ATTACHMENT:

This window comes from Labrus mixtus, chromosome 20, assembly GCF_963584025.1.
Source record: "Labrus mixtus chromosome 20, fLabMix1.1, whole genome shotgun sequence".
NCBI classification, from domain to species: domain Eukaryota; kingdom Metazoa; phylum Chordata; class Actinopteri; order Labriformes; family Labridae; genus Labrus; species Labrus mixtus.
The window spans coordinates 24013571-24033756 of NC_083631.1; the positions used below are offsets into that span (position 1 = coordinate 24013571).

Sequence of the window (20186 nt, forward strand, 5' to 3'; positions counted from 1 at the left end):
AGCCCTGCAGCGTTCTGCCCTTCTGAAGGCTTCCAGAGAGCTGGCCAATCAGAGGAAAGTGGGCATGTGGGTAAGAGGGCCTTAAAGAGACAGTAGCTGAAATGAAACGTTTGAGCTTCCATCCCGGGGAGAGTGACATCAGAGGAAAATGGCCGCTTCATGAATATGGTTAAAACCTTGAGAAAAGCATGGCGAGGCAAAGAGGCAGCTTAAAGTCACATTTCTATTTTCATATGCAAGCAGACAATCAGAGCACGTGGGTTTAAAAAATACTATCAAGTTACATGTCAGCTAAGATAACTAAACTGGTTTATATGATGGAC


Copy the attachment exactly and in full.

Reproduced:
This window comes from Labrus mixtus, chromosome 20, assembly GCF_963584025.1.
Source record: "Labrus mixtus chromosome 20, fLabMix1.1, whole genome shotgun sequence".
NCBI classification, from domain to species: domain Eukaryota; kingdom Metazoa; phylum Chordata; class Actinopteri; order Labriformes; family Labridae; genus Labrus; species Labrus mixtus.
The window spans coordinates 24013571-24033756 of NC_083631.1; the positions used below are offsets into that span (position 1 = coordinate 24013571).

Sequence of the window (20186 nt, forward strand, 5' to 3'; positions counted from 1 at the left end):
AGCCCTGCAGCGTTCTGCCCTTCTGAAGGCTTCCAGAGAGCTGGCCAATCAGAGGAAAGTGGGCATGTGGGTAAGAGGGCCTTAAAGAGACAGTAGCTGAAATGAAACGTTTGAGCTTCCATCCCGGGGAGAGTGACATCAGAGGAAAATGGCCGCTTCATGAATATGGTTAAAACCTTGAGAAAAGCATGGCGAGGCAAAGAGGCAGCTTAAAGTCACATTTCTATTTTCATATGCAAGCAGACAATCAGAGCACGTGGGTTTAAAAAATACTATCAAGTTACATGTCAGCTAAGATAACTAAACTGGTTTATATGATGGAC